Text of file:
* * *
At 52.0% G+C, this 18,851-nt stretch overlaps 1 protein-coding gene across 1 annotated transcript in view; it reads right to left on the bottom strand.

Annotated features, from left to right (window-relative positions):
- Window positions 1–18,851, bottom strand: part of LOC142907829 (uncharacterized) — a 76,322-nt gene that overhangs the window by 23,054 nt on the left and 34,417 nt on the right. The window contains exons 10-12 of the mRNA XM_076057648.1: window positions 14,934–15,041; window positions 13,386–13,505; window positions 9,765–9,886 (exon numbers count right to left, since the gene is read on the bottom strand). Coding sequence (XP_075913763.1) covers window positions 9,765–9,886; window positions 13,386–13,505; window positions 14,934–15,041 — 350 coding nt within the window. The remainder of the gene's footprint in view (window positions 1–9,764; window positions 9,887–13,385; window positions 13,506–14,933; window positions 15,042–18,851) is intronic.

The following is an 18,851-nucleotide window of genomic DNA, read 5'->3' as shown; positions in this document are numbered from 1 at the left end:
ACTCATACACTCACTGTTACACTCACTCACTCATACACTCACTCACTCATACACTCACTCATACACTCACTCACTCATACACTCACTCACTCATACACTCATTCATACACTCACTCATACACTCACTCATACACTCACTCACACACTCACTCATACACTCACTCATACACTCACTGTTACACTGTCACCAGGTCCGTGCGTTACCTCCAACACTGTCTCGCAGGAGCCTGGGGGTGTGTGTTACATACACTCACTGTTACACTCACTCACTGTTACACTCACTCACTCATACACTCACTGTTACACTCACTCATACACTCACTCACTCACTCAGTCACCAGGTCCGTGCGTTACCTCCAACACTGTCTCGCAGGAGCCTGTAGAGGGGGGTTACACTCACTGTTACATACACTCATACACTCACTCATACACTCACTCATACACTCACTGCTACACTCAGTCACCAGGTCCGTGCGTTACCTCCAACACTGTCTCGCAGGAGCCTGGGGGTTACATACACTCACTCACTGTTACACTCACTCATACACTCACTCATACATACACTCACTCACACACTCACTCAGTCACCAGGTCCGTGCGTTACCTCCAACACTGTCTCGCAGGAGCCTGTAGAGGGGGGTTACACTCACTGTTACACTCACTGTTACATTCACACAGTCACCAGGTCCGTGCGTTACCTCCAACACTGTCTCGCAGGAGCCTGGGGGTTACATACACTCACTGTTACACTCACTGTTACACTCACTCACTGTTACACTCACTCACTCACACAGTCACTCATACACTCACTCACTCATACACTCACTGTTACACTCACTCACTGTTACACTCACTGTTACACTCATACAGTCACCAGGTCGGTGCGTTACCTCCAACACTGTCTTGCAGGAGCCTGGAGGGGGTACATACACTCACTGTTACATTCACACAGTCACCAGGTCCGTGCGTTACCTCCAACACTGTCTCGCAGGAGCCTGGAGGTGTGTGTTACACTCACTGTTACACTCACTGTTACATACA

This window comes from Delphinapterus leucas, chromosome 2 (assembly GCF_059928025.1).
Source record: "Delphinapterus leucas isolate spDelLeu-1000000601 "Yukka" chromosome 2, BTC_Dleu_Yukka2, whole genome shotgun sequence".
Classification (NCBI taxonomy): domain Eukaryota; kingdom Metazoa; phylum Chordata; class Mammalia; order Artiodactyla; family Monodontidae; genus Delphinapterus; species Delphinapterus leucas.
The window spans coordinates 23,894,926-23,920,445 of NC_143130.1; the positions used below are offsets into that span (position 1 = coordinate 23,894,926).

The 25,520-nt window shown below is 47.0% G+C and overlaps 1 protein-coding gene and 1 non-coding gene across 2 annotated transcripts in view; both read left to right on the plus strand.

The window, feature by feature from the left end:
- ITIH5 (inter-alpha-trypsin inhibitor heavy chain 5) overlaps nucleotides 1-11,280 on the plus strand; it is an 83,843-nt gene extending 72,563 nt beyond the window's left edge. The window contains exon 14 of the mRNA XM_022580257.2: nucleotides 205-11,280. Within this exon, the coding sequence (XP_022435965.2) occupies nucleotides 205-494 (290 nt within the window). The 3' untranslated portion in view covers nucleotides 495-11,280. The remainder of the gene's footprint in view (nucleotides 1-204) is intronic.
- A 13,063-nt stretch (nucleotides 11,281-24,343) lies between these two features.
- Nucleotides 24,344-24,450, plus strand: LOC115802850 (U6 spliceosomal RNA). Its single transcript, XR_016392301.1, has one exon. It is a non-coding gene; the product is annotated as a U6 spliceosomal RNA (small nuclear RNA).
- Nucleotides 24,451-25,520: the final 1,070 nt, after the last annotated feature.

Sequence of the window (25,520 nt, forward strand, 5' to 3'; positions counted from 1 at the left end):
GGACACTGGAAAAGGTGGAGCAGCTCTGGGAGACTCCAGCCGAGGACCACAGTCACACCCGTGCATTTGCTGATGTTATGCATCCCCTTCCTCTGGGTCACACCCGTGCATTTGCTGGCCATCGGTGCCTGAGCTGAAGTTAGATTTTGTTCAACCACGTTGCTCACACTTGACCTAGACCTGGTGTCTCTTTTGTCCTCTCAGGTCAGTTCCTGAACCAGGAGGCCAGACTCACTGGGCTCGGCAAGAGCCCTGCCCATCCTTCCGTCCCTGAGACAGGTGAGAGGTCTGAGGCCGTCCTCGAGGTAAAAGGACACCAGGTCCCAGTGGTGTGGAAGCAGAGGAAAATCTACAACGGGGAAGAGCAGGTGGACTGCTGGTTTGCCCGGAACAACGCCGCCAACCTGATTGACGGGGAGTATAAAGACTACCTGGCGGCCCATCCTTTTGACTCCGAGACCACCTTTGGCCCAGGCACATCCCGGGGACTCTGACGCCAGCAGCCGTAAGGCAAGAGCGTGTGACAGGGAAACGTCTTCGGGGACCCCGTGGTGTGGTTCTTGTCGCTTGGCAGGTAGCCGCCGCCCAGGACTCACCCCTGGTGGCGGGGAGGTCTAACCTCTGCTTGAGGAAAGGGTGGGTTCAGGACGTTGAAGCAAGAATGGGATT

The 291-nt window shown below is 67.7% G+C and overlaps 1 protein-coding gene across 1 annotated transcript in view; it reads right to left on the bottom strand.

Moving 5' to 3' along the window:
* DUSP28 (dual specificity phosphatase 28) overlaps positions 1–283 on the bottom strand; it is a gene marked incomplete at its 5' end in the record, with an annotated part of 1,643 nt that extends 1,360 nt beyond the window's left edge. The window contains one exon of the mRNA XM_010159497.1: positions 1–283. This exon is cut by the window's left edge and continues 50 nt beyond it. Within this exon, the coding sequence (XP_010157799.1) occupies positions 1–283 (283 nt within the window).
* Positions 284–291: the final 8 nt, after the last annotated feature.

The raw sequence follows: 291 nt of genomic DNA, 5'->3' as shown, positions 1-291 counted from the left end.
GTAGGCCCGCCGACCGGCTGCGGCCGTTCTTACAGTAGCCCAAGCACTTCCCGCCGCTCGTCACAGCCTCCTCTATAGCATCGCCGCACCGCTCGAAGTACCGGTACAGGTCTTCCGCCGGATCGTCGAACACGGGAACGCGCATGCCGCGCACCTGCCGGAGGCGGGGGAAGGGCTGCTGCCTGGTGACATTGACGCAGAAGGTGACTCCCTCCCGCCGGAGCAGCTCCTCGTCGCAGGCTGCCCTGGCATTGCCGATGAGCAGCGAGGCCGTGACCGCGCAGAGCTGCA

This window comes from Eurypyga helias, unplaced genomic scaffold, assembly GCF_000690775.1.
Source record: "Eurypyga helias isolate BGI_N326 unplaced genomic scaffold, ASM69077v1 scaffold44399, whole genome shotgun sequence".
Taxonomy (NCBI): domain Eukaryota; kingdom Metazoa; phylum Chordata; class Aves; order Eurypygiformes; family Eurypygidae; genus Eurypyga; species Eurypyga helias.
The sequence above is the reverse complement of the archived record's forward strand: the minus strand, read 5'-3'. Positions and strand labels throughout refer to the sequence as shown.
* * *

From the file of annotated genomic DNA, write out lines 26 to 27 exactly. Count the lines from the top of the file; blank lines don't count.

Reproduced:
Taxonomy (NCBI): domain Eukaryota; kingdom Metazoa; phylum Chordata; class Aves; order Eurypygiformes; family Eurypygidae; genus Eurypyga; species Eurypyga helias.
The sequence above is the reverse complement of the archived record's forward strand: the minus strand, read 5'-3'. Positions and strand labels throughout refer to the sequence as shown.